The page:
X-Factor

How comic book heroes could play a part in local politics.

This election, there's one important swing vote that nobody's polled yet: mutants.

Say you're a white, heterosexual male with a mutant healing factor and 12-inch retractable adamantium claws: do you support public housing set-asides?

The question matters because this summer the X-Men — one of the most popular superhero teams in the world — officially relocated to San Francisco.

According to Nick Lowe, X-Men editor for Marvel Comics, the team's making itself at home. Wolverine goes to bars in the Mission; Angel has bought the Transamerica Pyramid; the "young X-Men" team is living in the belfry of Grace Cathedral (I wonder what that rents for ... ); and just this month, after a fight in a local BDSM club, team leader Cyclops had telepathic sex with his girlfriend, the White Queen ... except it wasn't really her, it was his disguised ex-wife, Madelyn, secretly returned from the dead. So, you know, typical Saturday in the Castro.

But in a city whose three obsessions are costumes, sex, and politics, it's inevitable that people are asking: What are the sexy costumed heroes voting for?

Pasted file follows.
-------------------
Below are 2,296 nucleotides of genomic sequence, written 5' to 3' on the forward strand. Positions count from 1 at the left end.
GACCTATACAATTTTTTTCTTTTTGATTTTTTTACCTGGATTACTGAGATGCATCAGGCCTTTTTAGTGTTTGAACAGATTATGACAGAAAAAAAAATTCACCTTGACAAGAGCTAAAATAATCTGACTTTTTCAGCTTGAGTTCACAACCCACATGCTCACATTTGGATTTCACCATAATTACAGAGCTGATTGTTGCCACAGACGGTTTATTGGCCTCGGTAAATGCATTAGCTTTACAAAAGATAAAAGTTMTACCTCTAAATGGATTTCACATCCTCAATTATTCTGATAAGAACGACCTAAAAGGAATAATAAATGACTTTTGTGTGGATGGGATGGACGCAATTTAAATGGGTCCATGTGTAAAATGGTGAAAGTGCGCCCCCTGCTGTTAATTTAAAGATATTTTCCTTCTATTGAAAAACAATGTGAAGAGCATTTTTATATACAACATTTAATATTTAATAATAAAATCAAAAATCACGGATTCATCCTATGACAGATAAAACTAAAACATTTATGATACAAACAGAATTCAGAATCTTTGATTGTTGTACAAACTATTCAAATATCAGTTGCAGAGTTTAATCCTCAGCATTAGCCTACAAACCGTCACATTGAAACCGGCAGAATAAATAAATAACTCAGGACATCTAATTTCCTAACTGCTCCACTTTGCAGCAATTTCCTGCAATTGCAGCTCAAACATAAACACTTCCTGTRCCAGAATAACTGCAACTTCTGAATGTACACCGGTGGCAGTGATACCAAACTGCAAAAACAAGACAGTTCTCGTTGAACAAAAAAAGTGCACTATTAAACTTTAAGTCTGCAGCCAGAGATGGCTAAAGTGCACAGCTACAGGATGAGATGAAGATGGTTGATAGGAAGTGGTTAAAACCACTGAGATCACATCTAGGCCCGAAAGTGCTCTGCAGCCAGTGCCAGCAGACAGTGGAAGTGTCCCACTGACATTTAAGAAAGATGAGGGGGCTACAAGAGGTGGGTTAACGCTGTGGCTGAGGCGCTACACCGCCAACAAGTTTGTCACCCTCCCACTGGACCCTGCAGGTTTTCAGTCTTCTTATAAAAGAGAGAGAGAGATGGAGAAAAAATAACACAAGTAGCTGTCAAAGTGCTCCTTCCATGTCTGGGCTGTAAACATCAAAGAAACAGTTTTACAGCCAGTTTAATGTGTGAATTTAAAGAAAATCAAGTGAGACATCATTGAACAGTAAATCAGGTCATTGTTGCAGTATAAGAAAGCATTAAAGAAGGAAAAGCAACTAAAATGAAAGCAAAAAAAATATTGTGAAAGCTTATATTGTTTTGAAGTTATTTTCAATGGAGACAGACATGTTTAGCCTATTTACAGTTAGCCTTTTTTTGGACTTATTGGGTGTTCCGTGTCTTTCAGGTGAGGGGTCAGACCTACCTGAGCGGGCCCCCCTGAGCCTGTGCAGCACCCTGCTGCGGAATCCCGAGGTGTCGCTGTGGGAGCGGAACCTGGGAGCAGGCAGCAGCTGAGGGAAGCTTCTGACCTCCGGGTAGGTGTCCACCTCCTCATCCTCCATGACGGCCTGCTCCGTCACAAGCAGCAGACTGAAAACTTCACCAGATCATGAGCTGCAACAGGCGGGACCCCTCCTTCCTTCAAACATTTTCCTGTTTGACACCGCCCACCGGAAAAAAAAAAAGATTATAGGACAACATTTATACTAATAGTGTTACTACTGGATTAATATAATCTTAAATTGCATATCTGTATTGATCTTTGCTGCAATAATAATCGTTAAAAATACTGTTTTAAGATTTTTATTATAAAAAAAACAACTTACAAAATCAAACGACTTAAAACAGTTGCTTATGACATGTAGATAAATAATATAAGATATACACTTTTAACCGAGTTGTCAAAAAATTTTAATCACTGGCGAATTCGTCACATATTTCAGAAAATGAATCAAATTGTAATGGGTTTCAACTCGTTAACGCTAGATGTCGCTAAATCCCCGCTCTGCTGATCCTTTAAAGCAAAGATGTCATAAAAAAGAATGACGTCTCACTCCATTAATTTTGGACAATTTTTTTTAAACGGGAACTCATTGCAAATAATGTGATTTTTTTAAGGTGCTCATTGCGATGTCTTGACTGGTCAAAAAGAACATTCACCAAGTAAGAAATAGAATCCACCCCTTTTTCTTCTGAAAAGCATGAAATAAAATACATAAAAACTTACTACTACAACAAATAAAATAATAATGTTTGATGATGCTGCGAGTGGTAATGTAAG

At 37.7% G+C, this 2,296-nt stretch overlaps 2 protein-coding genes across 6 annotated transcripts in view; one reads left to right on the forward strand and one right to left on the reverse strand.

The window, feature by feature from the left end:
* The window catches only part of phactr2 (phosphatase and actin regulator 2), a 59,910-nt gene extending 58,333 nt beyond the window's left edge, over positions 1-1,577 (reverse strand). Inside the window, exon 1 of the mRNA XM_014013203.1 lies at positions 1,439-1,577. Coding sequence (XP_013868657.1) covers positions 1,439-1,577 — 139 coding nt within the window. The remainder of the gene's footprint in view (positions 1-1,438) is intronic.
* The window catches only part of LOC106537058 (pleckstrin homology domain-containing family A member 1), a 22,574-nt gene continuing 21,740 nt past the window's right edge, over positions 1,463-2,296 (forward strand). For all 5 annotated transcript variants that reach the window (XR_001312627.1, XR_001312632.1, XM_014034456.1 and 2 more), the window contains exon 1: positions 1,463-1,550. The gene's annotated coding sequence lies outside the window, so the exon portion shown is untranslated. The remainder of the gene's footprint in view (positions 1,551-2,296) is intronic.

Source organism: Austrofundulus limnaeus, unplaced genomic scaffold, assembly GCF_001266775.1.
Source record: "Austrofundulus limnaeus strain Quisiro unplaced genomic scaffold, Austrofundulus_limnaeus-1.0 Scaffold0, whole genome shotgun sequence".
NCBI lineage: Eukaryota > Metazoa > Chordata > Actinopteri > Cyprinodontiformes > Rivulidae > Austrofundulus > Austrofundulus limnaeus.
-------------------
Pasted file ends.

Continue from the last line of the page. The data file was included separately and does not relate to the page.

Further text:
Lowe said the X-Men probably don't have a position on municipal public power.

Frank McGinn, who owns the Amazing Fantasy comic book store in the Sunset, agreed: "They probably have their own [alien] Shi'ar power source separate from the city grid."

Marvel spokesman Jim McCann emphasized that the team does not do endorsements. "It's our policy to keep our characters out of politics as much as possible."

But historically, the X-Men comic had a radical, subversive pedigree. "'Mutant' has often been a metaphor for people of color, for queers, for outcasts," said STORM, a San Francisco superfan who really did legally change his name to that of the X-Men character (and in all caps!).

That pedigree is what makes them such a good fit for San Francisco. "The X-Men had been in generally unaccepting places for all their existence, and the editors thought that putting them someplace more accepting was fantastic," said Lowe. To which STORM replied, "That's why I went to graduate school here — that's why a lot of us came."

Maybe that's why, whatever Marvel says, local fans see the X-Men as fighting mad about Prop. 8. "I'm pretty sure they'll vote against anybody trying to take away rights because of a person's clothes or sexuality," said one fan who asked not to be named.

Assuming they make it to the polls.

"It's hard to imagine Wolverine voting in the first place," said STORM.

McGinn agrees. "I've got a feeling they'd be too busy fighting bad guys to vote."

Fair point. Lowe confirmed that San Francisco is going to be attacked pretty severely by super-powered menaces (no, not the supervisors) over the next few years. "There will be some damage, but most lives will be saved," he predicted.

Sounds like our universal health care plan couldn't have come at a better time.

 
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